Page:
MY PLASTIC SNOW BLOWER is buried in a drift. I can’t find it, and even if I could all it would do is rearrange the snow beneath the surface. Blizzards are not our friends.
It’s March and the weather in the Northeast is reliably fickle. A TV network reporter intoned before the storm that this would likely be the largest snowfall ever recorded in March. She must never have heard about the Blizzard of ’88. From March 11 to 14 of 1888 Albany measured nearly four feet of snow. We got clobbered this week, but it was well short of a record.
That’s kind of reassuring. Until the last few weeks it was looking like we weren’t going to have much of a winter at all. The evidence backed up that expectation, too. January of this year has produced the second highest average global temperature for the month since these measurements were first gathered back in the 1880s. And yearly data show that the rate of temperature increase worldwide is speeding up.
If you’re busy digging out from under this snowfall, maybe the prospect of a warmer Columbia County doesn’t sound so bad. But the research tells us that sudden changes in climate won’t improve the long-term survival prospects for the human race. And since we also know that reducing the emission of greenhouse gases like carbon dioxide is the surest way known to slow down this climate change, this is an opportunity for each of us to do something–or something more–that might help.
There are plenty of ways to participate in reducing the threats of climate change, whether it’s personal behavior or cooperative action like, for example, participating in (or starting) your town’s Climate Smart Communities program. There’s also the unavoidable need for political action.
The president has said climate change is a hoax. So it comes as no surprise that his appointee as administrator of the Environmental Protection Agency, Scott Pruitt, made a false statement last week about the climate subject. The overwhelming consensus of scientists is that emissions of carbon dioxide from human activities are a primary factor causing rapid warming of the Earth’s atmosphere. But Mr. Pruitt denied it.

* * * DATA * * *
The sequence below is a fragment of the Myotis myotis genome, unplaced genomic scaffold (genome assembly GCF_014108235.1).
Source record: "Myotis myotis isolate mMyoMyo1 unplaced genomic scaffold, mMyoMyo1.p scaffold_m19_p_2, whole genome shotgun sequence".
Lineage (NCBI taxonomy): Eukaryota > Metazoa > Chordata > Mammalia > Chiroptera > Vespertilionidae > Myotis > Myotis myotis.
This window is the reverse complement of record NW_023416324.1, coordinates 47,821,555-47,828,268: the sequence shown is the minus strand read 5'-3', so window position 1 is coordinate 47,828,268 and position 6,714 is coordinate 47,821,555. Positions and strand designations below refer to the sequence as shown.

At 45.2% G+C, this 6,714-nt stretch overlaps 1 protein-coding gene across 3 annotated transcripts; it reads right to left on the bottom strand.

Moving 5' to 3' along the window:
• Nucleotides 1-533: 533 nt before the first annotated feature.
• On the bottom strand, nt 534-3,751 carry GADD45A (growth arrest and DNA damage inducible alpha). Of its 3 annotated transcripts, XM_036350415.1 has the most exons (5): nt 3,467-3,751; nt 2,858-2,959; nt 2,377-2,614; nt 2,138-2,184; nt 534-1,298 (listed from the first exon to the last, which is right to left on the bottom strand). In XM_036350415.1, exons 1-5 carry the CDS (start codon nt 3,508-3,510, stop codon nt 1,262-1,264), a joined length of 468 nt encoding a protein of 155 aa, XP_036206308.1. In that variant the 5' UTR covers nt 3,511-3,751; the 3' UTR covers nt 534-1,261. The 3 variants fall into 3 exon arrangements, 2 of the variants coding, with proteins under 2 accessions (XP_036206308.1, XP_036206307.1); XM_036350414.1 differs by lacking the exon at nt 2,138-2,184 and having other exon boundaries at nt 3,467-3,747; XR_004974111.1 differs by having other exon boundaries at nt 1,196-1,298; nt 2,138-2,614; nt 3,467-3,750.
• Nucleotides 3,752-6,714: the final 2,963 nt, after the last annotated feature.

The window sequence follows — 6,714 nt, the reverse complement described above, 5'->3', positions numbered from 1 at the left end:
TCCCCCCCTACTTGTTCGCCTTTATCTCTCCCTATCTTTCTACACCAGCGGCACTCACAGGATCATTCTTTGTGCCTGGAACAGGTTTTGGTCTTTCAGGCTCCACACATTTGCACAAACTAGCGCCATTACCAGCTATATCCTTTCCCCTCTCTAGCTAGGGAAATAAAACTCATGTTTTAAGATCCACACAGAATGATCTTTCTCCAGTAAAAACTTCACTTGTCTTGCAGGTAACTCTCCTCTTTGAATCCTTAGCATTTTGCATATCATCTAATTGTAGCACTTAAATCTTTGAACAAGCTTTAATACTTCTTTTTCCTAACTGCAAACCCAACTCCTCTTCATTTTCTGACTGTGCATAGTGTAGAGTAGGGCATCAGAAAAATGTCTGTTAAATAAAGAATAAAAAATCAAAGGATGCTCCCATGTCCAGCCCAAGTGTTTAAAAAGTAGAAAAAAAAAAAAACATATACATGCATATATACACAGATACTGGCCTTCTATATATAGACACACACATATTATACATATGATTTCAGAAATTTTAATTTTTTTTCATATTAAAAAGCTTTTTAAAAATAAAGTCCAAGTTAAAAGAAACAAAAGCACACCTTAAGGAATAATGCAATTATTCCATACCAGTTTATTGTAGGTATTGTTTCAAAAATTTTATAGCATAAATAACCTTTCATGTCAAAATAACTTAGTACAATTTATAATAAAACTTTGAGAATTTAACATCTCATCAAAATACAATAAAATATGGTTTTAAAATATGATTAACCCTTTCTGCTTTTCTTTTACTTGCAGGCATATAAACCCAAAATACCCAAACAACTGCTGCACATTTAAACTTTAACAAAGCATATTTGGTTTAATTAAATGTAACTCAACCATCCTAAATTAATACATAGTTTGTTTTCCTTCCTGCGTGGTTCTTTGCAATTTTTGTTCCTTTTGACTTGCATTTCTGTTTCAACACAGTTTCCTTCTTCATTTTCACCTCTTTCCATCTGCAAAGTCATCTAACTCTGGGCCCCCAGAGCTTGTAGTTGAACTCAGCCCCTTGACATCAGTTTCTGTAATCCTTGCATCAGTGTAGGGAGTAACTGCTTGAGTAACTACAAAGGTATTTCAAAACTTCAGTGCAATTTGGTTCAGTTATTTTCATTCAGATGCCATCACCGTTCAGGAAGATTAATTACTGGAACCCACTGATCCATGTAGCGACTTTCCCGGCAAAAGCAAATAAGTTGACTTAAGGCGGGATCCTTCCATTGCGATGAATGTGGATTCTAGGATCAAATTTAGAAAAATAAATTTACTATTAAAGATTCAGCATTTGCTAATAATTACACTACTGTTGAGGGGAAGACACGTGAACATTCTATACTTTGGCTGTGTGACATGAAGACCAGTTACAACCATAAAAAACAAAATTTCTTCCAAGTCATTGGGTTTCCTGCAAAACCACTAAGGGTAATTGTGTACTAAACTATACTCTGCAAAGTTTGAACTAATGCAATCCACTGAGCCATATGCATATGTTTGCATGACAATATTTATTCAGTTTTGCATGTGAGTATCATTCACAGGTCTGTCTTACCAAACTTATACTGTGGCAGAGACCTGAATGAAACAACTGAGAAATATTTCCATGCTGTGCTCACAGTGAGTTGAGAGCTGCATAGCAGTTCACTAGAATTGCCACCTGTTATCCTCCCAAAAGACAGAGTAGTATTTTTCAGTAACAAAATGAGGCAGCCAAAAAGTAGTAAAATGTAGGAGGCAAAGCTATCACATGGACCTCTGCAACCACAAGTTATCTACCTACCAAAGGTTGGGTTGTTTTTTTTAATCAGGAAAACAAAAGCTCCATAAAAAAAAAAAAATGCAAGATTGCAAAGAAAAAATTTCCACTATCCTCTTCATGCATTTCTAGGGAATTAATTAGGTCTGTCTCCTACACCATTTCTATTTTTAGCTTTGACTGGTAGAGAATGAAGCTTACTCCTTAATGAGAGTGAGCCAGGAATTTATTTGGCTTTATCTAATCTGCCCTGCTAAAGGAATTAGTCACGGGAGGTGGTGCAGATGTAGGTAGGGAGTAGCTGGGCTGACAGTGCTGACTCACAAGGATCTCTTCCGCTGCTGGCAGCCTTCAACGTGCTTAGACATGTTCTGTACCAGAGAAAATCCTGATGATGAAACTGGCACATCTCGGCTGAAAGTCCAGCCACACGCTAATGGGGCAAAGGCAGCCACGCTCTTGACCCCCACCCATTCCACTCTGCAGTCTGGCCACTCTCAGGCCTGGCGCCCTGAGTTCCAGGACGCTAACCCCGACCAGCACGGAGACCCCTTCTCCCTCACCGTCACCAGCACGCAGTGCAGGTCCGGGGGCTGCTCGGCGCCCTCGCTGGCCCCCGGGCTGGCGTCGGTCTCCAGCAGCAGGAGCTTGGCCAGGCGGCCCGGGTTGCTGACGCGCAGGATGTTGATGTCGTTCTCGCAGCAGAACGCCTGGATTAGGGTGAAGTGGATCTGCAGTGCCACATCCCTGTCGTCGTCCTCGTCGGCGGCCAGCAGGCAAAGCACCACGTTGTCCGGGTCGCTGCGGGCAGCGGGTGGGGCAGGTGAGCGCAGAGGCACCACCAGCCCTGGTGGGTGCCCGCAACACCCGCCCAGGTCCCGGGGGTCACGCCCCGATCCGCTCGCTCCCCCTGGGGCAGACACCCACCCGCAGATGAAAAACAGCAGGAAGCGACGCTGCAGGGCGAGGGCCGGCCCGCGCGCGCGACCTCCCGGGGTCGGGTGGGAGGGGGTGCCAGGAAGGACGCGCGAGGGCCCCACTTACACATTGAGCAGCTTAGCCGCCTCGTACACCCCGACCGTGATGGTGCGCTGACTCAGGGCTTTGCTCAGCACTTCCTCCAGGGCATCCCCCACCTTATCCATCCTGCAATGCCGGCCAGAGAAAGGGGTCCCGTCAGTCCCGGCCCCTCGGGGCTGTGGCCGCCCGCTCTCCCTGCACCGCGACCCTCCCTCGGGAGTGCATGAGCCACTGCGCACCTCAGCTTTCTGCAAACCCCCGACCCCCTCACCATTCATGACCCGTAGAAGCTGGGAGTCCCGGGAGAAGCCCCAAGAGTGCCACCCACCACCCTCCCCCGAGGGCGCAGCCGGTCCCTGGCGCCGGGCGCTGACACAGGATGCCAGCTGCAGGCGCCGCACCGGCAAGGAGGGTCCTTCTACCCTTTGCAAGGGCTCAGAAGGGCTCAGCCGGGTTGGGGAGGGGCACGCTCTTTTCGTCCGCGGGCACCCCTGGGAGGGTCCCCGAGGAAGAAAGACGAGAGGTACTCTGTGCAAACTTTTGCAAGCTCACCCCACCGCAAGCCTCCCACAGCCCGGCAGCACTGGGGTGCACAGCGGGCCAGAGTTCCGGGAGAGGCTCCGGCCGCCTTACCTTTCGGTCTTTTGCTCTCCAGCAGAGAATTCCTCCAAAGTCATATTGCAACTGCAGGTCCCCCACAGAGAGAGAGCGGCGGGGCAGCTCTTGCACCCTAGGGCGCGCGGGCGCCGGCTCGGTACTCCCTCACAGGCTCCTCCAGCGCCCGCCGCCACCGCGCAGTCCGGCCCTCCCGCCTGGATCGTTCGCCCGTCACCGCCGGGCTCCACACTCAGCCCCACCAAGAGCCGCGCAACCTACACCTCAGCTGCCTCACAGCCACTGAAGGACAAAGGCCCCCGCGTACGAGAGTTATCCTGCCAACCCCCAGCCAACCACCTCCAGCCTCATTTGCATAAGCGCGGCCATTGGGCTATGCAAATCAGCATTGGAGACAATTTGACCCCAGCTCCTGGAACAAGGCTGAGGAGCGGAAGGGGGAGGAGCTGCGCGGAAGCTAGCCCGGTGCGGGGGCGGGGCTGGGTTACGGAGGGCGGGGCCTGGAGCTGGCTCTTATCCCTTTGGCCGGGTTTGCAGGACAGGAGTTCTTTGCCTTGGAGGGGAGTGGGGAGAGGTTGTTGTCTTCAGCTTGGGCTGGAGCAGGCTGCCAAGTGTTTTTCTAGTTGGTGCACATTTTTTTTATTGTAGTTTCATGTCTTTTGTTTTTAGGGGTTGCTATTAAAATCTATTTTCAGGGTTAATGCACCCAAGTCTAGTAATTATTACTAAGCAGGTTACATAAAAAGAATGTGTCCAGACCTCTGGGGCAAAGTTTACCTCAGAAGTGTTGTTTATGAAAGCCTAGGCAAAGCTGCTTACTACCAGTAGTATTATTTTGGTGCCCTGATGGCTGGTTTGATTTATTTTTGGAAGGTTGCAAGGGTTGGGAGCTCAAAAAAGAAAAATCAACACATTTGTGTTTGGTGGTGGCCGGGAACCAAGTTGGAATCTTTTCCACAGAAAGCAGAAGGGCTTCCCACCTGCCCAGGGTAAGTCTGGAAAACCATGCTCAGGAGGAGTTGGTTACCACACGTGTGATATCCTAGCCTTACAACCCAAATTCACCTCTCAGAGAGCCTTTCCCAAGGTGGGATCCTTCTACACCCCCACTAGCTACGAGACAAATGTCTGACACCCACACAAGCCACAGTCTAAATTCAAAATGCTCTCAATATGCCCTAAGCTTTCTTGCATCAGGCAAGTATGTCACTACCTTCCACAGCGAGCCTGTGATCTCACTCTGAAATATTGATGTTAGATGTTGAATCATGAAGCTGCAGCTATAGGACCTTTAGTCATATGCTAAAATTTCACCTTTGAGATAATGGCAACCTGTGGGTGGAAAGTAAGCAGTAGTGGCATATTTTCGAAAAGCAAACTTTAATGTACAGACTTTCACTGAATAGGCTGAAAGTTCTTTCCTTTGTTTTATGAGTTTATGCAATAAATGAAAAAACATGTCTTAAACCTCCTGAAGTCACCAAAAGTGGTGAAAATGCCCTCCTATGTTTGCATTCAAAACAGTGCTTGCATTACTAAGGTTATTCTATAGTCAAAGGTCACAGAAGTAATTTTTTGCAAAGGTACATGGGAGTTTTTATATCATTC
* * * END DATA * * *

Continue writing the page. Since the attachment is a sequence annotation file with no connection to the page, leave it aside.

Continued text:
What’s this have to do with Columbia County? A lot, because the EPA has a big but not always visible impact here. Just north of us is an immense burial pit of poisonous industrial waste called the Dewey Loeffel Landfill. It’s so hazardous that in 2011 the EPA declared it a federal Superfund toxic waste site. The EPA has monitored the effort to clean up polluted water seeping out of that site. The treated water is released into the Valatie Kill, which runs through northern Columbia County and eventually empties into the Hudson River.
Early this week the supervisor of the Town of Nassau, where the Superfund site is located, requested that the EPA improve its water filtration so that less of a suspected carcinogenic chemical from the landfill is released into the stream.
This is a straightforward request that the staff at the EPA might be able to handle on its own. But along with climate science denial, EPA Administrator Pruitt has promised deep cuts in EPA staff–25% or more. And the administration has even nominated an assistant administrator to handle water regulation. But through regulations already rolled back or the ones that are targeted to go, it’s clear that while Trump administration officials talk about clean water it is not a priority.
The threat of pollution reaches beyond the communities embraced by the latest news cycle. All Americans deserve regulations that keep our water safe through actions based on science not ignorance or greed. We need rules that protect us from the fate of Flint, MI, or Hoosick Falls. And the same principles that apply to the water we drink should govern the air we breathe and the temperature of the atmosphere all human beings share.
Congressman John Faso has taken heat locally for his stand on many national issues, but he recently testified before a House committee on behalf of a federal program that helps small communities protect their water supplies from toxic chemicals and this week he co-sponsored a resolution urging the House to take action on climate change.
It will take more than that to blunt the administration’s distortions of fact and disregard for the health and well being of the country. But he has taken important first steps. Tell him you approve. Encourage him to say and do more.